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How to resize an existing filesystem

Jørn Fauske
- 10 Sep 2015
fdisk screenshot

Resize a filesystem using fdisk, e2fsck and resize2fs 

First we need to make the partition holding the filesystem bigger.

We can use fdisk to help us with that (exchange <xvdb> below to match your device):

root@host: /# fdisk /dev/xvdb

print the partitiontable and make a note of the start, end and type of the partition you want to resize (if you have multiple partitions note the number too):

Command (m for help): p

Disk /dev/xvdb: 8589 MB, 8589934592 bytes
86 heads, 1 sectors/track, 195083 cylinders, total 16777216 sectors
Units = sectors of 1 * 512 = 512 bytes
Sector size (logical/physical): 512 bytes / 512 bytes
I/O size (minimum/optimal): 512 bytes / 512 bytes
Disk identifier: 0x2511ce8c

    Device   Boot   Start    End       Blocks   Id  System
/dev/xvdb1          2048     16777215  8387584  83  Linux

Command (m for help):

Delete the partition with 'd':

Command (m for help): d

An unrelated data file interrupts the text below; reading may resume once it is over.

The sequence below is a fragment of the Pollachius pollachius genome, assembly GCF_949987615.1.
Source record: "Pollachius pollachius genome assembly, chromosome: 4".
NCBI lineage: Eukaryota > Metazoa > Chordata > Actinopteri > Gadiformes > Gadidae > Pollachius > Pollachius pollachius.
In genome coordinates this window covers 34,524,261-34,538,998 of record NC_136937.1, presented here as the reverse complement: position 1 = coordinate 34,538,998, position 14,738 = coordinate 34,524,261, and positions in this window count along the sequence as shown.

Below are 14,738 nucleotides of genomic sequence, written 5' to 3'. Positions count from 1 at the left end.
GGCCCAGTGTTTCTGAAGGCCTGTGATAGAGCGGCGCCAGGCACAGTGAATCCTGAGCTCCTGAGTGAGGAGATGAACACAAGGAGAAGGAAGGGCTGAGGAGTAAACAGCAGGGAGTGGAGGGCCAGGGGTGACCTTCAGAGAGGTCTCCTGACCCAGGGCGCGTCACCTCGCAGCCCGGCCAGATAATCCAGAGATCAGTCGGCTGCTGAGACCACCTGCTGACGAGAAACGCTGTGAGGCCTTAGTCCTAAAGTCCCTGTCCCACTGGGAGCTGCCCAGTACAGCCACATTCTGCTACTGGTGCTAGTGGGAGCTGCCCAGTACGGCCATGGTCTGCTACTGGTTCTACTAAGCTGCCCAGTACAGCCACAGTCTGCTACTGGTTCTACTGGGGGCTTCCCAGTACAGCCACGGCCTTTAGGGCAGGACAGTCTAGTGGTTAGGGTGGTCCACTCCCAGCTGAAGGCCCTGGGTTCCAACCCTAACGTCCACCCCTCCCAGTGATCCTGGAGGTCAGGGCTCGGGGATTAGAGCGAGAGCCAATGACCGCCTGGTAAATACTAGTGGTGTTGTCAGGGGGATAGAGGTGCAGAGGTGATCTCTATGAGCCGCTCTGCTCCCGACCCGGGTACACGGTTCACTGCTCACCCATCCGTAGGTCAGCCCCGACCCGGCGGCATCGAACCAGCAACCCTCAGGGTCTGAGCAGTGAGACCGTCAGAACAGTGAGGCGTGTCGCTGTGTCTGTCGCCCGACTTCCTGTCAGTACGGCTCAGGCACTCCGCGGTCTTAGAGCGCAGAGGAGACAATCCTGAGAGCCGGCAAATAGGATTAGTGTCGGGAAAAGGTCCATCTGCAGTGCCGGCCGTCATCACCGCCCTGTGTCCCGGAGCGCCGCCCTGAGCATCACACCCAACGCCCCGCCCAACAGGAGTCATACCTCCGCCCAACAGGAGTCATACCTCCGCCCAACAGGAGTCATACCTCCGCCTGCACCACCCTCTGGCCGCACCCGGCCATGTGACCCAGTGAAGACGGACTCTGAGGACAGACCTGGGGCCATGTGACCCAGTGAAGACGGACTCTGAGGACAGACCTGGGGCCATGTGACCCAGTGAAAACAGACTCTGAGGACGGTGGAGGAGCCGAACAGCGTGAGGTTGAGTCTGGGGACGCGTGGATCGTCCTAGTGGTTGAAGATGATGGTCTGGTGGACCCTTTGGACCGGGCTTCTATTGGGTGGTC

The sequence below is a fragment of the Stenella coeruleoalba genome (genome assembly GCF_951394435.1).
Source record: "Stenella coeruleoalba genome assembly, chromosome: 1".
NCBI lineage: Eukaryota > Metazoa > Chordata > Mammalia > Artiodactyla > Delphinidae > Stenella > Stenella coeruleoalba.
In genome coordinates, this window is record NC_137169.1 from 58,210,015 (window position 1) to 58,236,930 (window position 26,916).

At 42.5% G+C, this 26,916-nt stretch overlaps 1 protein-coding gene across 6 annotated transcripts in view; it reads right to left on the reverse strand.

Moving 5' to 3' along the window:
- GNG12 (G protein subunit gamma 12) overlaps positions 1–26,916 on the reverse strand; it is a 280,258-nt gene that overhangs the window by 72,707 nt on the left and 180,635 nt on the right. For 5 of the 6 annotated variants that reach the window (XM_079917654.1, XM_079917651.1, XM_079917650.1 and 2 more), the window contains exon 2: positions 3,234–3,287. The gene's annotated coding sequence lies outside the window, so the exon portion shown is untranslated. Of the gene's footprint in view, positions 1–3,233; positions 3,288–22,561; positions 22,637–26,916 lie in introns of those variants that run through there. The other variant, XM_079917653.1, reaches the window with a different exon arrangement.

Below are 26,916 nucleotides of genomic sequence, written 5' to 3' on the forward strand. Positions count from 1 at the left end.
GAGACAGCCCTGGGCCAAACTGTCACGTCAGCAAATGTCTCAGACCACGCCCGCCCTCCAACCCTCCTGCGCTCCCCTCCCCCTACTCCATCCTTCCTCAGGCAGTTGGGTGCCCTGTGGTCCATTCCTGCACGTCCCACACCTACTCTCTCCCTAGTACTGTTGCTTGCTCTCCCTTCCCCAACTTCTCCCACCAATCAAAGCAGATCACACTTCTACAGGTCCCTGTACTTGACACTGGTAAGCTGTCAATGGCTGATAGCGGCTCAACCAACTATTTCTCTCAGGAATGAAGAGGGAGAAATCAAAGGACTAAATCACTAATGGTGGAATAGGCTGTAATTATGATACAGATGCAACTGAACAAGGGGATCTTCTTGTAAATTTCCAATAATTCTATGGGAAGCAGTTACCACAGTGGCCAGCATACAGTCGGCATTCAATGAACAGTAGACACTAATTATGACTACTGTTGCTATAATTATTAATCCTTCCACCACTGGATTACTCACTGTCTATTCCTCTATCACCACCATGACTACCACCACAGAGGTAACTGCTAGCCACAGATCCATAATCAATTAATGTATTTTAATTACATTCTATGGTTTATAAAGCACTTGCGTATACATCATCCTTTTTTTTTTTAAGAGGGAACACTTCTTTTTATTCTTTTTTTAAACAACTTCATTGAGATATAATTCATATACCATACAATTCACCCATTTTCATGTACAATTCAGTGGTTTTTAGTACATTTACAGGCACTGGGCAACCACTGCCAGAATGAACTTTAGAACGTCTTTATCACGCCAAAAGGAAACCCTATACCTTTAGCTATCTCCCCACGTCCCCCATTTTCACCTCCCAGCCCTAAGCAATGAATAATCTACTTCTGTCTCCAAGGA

Selected partition 1

Command (m for help):

Create a new partition with the same number (1 here) and make sure you make it start at the same location as the deleted one (2048).
Set the last sector to a higher number. I'm using the proposed default here:

Command (m for help): n

Partition type:
   p primary (0 primary, 0 extended, 4 free)
   e extended
Select (default p): p
Partition number (1-4, default 1): 1
First sector (2048-16777215, default 2048):
Using default value 2048
Last sector, +sectors or +size{K,M,G} (2048-16777215, default 16777215):
Using default value 16777215

Command (m for help):

Then have fdisk write the new partition table using 'w' and quuit using 'q':

Command (m for help): w

Command (m for help): q

If the partitions were in use make the kernel aware of the new layout using partx:

root@host: /# partx /dev/xvdb

Run e2fsck to check the filesystem before resizing it to the newly available space:

root@host: /# e2fsck -f /dev/xvdb1 (the -f switch force a check even if the filesystem is marked as clean)

Run resize2fs to resize the filesystem:

root@host: /# resize2fs /dev/xvdb1 (adding an -f switch will force resize2fs to proceed with the resizing - see the man-page)

This process will not make any changes to existing data on the filesystem being resized.

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